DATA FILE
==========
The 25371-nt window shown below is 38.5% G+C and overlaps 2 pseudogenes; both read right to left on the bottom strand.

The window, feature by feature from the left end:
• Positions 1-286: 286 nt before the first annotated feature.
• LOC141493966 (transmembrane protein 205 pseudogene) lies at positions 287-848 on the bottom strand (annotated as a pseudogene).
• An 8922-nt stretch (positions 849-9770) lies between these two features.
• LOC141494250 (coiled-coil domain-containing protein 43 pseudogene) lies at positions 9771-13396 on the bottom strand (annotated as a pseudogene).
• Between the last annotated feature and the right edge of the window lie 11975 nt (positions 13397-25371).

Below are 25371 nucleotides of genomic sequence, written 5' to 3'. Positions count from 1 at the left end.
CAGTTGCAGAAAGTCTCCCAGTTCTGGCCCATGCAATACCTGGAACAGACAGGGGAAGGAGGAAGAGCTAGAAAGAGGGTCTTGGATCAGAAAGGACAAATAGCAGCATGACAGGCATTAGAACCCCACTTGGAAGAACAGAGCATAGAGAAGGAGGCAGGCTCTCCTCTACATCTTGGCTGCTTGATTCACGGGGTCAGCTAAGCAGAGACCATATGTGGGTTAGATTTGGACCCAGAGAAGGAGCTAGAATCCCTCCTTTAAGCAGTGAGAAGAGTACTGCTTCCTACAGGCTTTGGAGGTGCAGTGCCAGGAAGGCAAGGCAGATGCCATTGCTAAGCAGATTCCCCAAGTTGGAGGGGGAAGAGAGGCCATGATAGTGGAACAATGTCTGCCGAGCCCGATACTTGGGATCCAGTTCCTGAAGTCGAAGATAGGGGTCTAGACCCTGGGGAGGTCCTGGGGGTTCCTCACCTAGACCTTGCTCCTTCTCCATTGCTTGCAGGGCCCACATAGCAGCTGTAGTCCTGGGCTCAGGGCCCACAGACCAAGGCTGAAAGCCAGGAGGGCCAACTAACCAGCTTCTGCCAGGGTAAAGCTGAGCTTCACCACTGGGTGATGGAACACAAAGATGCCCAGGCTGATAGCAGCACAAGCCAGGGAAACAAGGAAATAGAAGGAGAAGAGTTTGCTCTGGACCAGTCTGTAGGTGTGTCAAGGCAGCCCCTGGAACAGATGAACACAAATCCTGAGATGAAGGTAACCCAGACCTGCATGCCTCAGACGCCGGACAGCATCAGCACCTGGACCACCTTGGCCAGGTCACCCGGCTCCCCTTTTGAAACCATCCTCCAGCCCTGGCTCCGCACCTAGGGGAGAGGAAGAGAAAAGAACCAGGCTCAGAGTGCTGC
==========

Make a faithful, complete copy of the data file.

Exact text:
The 25371-nt window shown below is 38.5% G+C and overlaps 2 pseudogenes; both read right to left on the bottom strand.

The window, feature by feature from the left end:
• Positions 1-286: 286 nt before the first annotated feature.
• LOC141493966 (transmembrane protein 205 pseudogene) lies at positions 287-848 on the bottom strand (annotated as a pseudogene).
• An 8922-nt stretch (positions 849-9770) lies between these two features.
• LOC141494250 (coiled-coil domain-containing protein 43 pseudogene) lies at positions 9771-13396 on the bottom strand (annotated as a pseudogene).
• Between the last annotated feature and the right edge of the window lie 11975 nt (positions 13397-25371).

Below are 25371 nucleotides of genomic sequence, written 5' to 3'. Positions count from 1 at the left end.
CAGTTGCAGAAAGTCTCCCAGTTCTGGCCCATGCAATACCTGGAACAGACAGGGGAAGGAGGAAGAGCTAGAAAGAGGGTCTTGGATCAGAAAGGACAAATAGCAGCATGACAGGCATTAGAACCCCACTTGGAAGAACAGAGCATAGAGAAGGAGGCAGGCTCTCCTCTACATCTTGGCTGCTTGATTCACGGGGTCAGCTAAGCAGAGACCATATGTGGGTTAGATTTGGACCCAGAGAAGGAGCTAGAATCCCTCCTTTAAGCAGTGAGAAGAGTACTGCTTCCTACAGGCTTTGGAGGTGCAGTGCCAGGAAGGCAAGGCAGATGCCATTGCTAAGCAGATTCCCCAAGTTGGAGGGGGAAGAGAGGCCATGATAGTGGAACAATGTCTGCCGAGCCCGATACTTGGGATCCAGTTCCTGAAGTCGAAGATAGGGGTCTAGACCCTGGGGAGGTCCTGGGGGTTCCTCACCTAGACCTTGCTCCTTCTCCATTGCTTGCAGGGCCCACATAGCAGCTGTAGTCCTGGGCTCAGGGCCCACAGACCAAGGCTGAAAGCCAGGAGGGCCAACTAACCAGCTTCTGCCAGGGTAAAGCTGAGCTTCACCACTGGGTGATGGAACACAAAGATGCCCAGGCTGATAGCAGCACAAGCCAGGGAAACAAGGAAATAGAAGGAGAAGAGTTTGCTCTGGACCAGTCTGTAGGTGTGTCAAGGCAGCCCCTGGAACAGATGAACACAAATCCTGAGATGAAGGTAACCCAGACCTGCATGCCTCAGACGCCGGACAGCATCAGCACCTGGACCACCTTGGCCAGGTCACCCGGCTCCCCTTTTGAAACCATCCTCCAGCCCTGGCTCCGCACCTAGGGGAGAGGAAGAGAAAAGAACCAGGCTCAGAGTGCTGC